Iroko is a great timber for external use and will last for years and years but unfortunately needs the right preparation and materials when being used.

I hope you're not planning on painting it as that's another long story...........
 

Jacob

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Hattori-Hanzo":15wljmkj said:
....
The original cascamite "one shot",
? Was water mixed I thought. Nice stuff to use.
.....
All other glues we've tried had similar results to yours.
The OPs glue has not itself failed - it's still there, in good nick, just as applied. Thats how it looks anyway.
The problem in the handling/application see earlier answer above
 

Hattori-Hanzo

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Yeah one shot was water mixed, we had large sacks and sacks of the stuff with what seemed like a very long shelf life.
The new Polyvine stuff seems to go off on the shelf in a matter of weeks. we recently threw away a brand new 3kg tube as it had gone bad, it's just not worth the risk to use it.
We never had a single problem with the older one shot stuff, it's a shame we ran out!

Could well be an application/handling problem, I've seen a similar thing on other timbers when the casco is mixed up with stone cold water. (always mix with slightly warm water especially in winter)

I've seen the same results many times on Iroko with other glues, and we tested quite a few until we settled on this red glue.
Down side to this red glue is it's nasty stuff to use, instant dermatitis if you get it on your hands and stains the skin like nothing else so gloves at all times.
Originally it was a powder and resin mix, if you inhaled the slightest amount of powder it felt like your nose and eyes were on fire. Thankfully they've since replaced the powder with a liquid which is much better to use.

I don't know the scienece behind it but thought that because of the oils in Iroko the moisture in the glue could not properly penetrate into the wood and escape causing the glue to over saturate and fail, leaving the shiny glue surface as shown in the photo. I wonder that shiny glue would scrape off easy as any thing?

The 2 part resin glues chemical reaction seems to bond Iroko much better, no doubt it's the strongest wood glue I've ever seen but we only use it on Iroko/teak or if we know something is going to be exposed to extremes in weather conditions as it's expensive stuff.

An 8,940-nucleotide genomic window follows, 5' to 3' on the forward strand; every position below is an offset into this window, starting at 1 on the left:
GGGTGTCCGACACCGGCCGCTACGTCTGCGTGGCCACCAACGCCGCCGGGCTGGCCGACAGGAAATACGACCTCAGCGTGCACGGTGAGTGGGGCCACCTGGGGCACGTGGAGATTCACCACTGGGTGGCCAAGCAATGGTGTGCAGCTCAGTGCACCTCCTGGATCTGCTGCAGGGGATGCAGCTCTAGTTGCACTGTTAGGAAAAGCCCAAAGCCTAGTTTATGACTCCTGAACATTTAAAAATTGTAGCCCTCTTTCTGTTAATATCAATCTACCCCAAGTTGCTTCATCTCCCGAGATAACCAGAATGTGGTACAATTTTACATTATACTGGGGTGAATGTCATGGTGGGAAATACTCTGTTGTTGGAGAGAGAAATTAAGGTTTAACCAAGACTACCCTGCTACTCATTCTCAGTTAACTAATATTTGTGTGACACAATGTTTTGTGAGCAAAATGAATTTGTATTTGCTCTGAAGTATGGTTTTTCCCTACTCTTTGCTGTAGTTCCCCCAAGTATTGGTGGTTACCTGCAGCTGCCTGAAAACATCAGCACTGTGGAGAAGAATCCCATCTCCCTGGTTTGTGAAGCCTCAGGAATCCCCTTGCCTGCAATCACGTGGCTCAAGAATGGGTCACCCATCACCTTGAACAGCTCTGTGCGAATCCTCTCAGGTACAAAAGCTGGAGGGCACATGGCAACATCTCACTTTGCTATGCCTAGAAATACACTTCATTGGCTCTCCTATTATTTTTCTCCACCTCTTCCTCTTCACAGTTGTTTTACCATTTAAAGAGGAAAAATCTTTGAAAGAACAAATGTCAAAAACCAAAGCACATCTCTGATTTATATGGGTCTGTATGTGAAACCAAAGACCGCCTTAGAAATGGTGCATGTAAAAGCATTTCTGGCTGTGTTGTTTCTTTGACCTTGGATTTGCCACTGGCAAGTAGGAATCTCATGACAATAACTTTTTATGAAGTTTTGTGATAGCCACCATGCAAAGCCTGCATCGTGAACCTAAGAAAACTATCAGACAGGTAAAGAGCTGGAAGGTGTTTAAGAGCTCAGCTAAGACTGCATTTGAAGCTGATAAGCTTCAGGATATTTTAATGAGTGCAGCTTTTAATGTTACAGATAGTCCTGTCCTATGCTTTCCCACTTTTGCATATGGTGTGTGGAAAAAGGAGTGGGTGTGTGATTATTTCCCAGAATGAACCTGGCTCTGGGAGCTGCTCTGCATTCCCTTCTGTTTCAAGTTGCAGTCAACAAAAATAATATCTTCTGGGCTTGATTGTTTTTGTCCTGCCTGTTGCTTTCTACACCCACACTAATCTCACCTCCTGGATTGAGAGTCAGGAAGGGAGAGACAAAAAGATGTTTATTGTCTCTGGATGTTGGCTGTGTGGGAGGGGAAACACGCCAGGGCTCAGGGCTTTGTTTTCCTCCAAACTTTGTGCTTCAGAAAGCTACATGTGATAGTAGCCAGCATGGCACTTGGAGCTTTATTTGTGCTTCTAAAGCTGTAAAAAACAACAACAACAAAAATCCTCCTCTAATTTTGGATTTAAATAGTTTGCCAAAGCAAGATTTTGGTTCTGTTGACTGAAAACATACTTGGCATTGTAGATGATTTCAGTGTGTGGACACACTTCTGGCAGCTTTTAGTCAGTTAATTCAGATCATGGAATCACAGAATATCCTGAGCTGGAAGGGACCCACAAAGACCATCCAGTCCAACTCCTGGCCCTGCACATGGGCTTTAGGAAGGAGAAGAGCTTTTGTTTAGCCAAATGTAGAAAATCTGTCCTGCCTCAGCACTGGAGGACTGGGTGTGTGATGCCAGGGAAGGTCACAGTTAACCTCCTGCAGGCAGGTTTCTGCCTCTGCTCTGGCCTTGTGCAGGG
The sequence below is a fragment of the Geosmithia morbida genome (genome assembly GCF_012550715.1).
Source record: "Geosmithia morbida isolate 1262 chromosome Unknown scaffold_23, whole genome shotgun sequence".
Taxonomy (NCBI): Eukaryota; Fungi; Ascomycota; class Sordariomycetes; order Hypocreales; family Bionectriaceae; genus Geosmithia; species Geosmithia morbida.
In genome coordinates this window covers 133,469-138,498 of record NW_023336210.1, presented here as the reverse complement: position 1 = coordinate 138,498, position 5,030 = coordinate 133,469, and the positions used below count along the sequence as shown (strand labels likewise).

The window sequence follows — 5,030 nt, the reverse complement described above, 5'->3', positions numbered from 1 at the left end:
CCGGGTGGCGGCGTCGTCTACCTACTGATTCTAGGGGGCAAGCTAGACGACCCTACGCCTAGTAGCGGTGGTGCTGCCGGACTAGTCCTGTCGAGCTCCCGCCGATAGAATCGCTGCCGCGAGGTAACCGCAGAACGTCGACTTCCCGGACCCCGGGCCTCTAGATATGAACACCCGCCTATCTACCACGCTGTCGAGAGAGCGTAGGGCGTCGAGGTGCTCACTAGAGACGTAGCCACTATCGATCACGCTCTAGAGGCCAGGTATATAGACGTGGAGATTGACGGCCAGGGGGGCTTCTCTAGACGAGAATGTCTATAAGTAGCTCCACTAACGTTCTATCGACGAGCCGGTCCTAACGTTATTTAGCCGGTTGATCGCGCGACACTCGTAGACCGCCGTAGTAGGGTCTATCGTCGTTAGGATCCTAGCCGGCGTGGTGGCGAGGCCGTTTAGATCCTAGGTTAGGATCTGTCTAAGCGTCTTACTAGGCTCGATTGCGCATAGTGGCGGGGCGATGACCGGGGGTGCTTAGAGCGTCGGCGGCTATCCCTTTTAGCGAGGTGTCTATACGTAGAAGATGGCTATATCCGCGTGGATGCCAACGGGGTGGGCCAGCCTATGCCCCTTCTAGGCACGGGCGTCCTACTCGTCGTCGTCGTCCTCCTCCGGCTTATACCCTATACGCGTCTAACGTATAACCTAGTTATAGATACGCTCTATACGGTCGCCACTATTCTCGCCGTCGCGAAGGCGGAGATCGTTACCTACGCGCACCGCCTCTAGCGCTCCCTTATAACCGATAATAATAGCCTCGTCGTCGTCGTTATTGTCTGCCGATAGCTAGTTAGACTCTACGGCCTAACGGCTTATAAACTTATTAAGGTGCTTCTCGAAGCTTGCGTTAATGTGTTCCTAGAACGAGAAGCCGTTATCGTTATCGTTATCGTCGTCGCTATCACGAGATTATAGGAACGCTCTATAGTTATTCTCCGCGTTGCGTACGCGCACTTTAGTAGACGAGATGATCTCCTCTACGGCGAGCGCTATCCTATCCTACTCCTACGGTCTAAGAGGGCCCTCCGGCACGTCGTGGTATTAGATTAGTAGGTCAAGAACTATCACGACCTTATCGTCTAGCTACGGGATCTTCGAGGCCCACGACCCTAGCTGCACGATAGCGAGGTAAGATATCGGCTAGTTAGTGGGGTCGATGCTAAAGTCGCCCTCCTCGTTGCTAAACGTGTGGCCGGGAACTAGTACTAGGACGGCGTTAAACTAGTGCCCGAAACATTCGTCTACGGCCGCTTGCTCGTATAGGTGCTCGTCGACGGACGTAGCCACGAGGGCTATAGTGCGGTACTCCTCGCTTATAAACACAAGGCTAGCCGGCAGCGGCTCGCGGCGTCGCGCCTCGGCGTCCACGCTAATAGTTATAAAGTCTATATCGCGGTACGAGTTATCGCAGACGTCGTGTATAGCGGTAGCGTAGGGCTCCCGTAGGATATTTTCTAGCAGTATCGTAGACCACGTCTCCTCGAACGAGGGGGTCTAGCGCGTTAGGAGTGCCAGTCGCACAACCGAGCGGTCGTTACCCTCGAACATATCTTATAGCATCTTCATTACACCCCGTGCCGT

Any thing else gets cascamite as despite my slating I do think it's one of the best all round glues.

Oh and don't get me started on accoya, no matter what the reps say you need a chemical glue for this stuff, which i do not rate one bit but I digress :)
 

Jacob

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Hattori-Hanzo":2podxk1m said:
......... could not properly penetrate into the wood and escape causing the glue to over saturate and fail, leaving the shiny glue surface as shown in the photo......
Looks to me that the glue is firmly attached to the wood on both pieces but the two layers have not been brought sufficiently into contact. Not enough glue, or gone off too soon, or not enough clamping.
 

Hattori-Hanzo

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resorcinol-formaldehyde? rings a bell. Could be the stuff but not sure, I'll have a look at the data sheet tomorrow.
 

Ttrees

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If it's not the glue, then it's the temperature.
I won't do a glue up in the shed until it's 13 degrees Celsius anymore.
I have made a wee mesh table that was lying around and use it for gluing inside now, and use a 1500 watt oil radiator which is underneath, and a big tent is over all of it, it gets possibly up to 20c (not to put too much trust in the cheap infrared gun thermometer I have.)
I have had good luck warming the parts beforehand a day or two in advance using titebond and evo stick waterproof.
I have never wiped down anything to remove oils as many don't agree with this, and those folks mention the wood needs to be freshly worked on, like no more than 15 minutes in advance.
I try to achieve that and if I can't I might do a light scrape.
There was a study on propellers that suggests it's a better method, and also suggests planing gives a better surface than sanding does.
Not done much stress testing apart from hitting a few offcut
blocks now and again.
I will dig this up as it was not believed the last time I brought this up....
Here is the article.
Chapter 9 of the Forest Service's Forest Products Laboratory Wood Handbook has a very useful discussion of wood adhesives.

https://www.fpl.fs.fed.us/documnts/fplgtr/fplgtr113/fplgtr113.pdf

Not taking chances after having failed a few years ago thinking the room would be warm enough and the iroko door which needed work was next to the stove that does not work very well.
I'll not trust any temperature what's not been inside the tent now, until it's warmer weather again.

Tom
 

Hattori-Hanzo

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Don't know how the op did it but by the machining I'd guess it was made in section and pulled together with sash or G cramps before shaping, pressure shouldn't have been an issue?
I've done successful rub joints with casco on other woods that haven't failed like this, the wood gives before the glue line does.

glue starvation doesn't look to be an issue either.

Gone off too soon could well be a factor though casco has a pretty long pot life, though once it starts to skim over it should be discarded. However I have used it long into it's pot life with no ill effect.

I think temperature plays a big part. I suspect we've all used PVA in low temperatures and suffered the chalky effect and the PVA failing to stick, I'm certain its the same for cascamite as Ttrees has mentioned.
 

Trevanion

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This is an interesting discussion, the whole degreasing with meths thing is just what I was taught as an apprentice by someone who'd been doing it donkey's years so I've just stuck with it, never really thought whether it was the right or wrong way as it's always been "THE WAY" in my head :lol:. The way I looked at it was if the surface is free of oils the glue will stick since glue doesn't really penetrate that deeply into timber anyway.

I've been getting a lot of mileage out of the Polyurethane glues for the last 4 years or so because of the Accoya and have been using it pretty extensively on the Sapele and Oak stuff and haven't cropped up with any problems yet. Time will tell.

Tell me more about this "Red Glue" :)